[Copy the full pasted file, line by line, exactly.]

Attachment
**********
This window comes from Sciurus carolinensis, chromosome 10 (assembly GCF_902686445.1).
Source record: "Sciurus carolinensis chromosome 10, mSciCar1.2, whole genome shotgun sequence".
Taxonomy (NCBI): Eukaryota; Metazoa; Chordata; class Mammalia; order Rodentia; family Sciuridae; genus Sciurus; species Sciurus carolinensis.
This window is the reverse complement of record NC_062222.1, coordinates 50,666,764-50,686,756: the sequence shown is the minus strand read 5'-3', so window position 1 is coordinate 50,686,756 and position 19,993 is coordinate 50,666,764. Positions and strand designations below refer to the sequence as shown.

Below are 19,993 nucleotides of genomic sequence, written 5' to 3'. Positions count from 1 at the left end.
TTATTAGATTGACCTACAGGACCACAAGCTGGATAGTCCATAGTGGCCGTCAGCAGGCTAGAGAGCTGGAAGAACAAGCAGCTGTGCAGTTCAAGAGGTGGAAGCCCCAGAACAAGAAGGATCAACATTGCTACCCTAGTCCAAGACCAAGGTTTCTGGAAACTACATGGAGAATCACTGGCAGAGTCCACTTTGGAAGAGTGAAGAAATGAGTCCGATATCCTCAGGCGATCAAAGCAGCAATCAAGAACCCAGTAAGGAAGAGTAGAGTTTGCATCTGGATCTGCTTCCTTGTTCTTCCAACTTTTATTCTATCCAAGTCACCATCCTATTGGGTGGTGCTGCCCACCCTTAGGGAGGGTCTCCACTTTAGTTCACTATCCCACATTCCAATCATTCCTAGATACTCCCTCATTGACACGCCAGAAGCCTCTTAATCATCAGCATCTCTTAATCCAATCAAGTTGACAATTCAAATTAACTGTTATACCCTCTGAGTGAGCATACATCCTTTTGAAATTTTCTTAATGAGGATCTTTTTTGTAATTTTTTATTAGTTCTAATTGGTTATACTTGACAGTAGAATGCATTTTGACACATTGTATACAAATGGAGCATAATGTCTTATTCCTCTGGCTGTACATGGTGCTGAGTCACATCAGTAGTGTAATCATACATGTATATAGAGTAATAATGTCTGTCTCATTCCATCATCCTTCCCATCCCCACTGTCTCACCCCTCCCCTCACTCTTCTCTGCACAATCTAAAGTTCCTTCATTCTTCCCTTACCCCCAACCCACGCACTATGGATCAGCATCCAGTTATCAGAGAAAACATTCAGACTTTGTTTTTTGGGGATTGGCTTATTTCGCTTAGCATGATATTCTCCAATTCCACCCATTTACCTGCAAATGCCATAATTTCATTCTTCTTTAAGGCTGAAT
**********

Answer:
This window comes from Sciurus carolinensis, chromosome 10 (assembly GCF_902686445.1).
Source record: "Sciurus carolinensis chromosome 10, mSciCar1.2, whole genome shotgun sequence".
Taxonomy (NCBI): Eukaryota; Metazoa; Chordata; class Mammalia; order Rodentia; family Sciuridae; genus Sciurus; species Sciurus carolinensis.
This window is the reverse complement of record NC_062222.1, coordinates 50,666,764-50,686,756: the sequence shown is the minus strand read 5'-3', so window position 1 is coordinate 50,686,756 and position 19,993 is coordinate 50,666,764. Positions and strand designations below refer to the sequence as shown.

Below are 19,993 nucleotides of genomic sequence, written 5' to 3'. Positions count from 1 at the left end.
TTATTAGATTGACCTACAGGACCACAAGCTGGATAGTCCATAGTGGCCGTCAGCAGGCTAGAGAGCTGGAAGAACAAGCAGCTGTGCAGTTCAAGAGGTGGAAGCCCCAGAACAAGAAGGATCAACATTGCTACCCTAGTCCAAGACCAAGGTTTCTGGAAACTACATGGAGAATCACTGGCAGAGTCCACTTTGGAAGAGTGAAGAAATGAGTCCGATATCCTCAGGCGATCAAAGCAGCAATCAAGAACCCAGTAAGGAAGAGTAGAGTTTGCATCTGGATCTGCTTCCTTGTTCTTCCAACTTTTATTCTATCCAAGTCACCATCCTATTGGGTGGTGCTGCCCACCCTTAGGGAGGGTCTCCACTTTAGTTCACTATCCCACATTCCAATCATTCCTAGATACTCCCTCATTGACACGCCAGAAGCCTCTTAATCATCAGCATCTCTTAATCCAATCAAGTTGACAATTCAAATTAACTGTTATACCCTCTGAGTGAGCATACATCCTTTTGAAATTTTCTTAATGAGGATCTTTTTTGTAATTTTTTATTAGTTCTAATTGGTTATACTTGACAGTAGAATGCATTTTGACACATTGTATACAAATGGAGCATAATGTCTTATTCCTCTGGCTGTACATGGTGCTGAGTCACATCAGTAGTGTAATCATACATGTATATAGAGTAATAATGTCTGTCTCATTCCATCATCCTTCCCATCCCCACTGTCTCACCCCTCCCCTCACTCTTCTCTGCACAATCTAAAGTTCCTTCATTCTTCCCTTACCCCCAACCCACGCACTATGGATCAGCATCCAGTTATCAGAGAAAACATTCAGACTTTGTTTTTTGGGGATTGGCTTATTTCGCTTAGCATGATATTCTCCAATTCCACCCATTTACCTGCAAATGCCATAATTTCATTCTTCTTTAAGGCTGAAT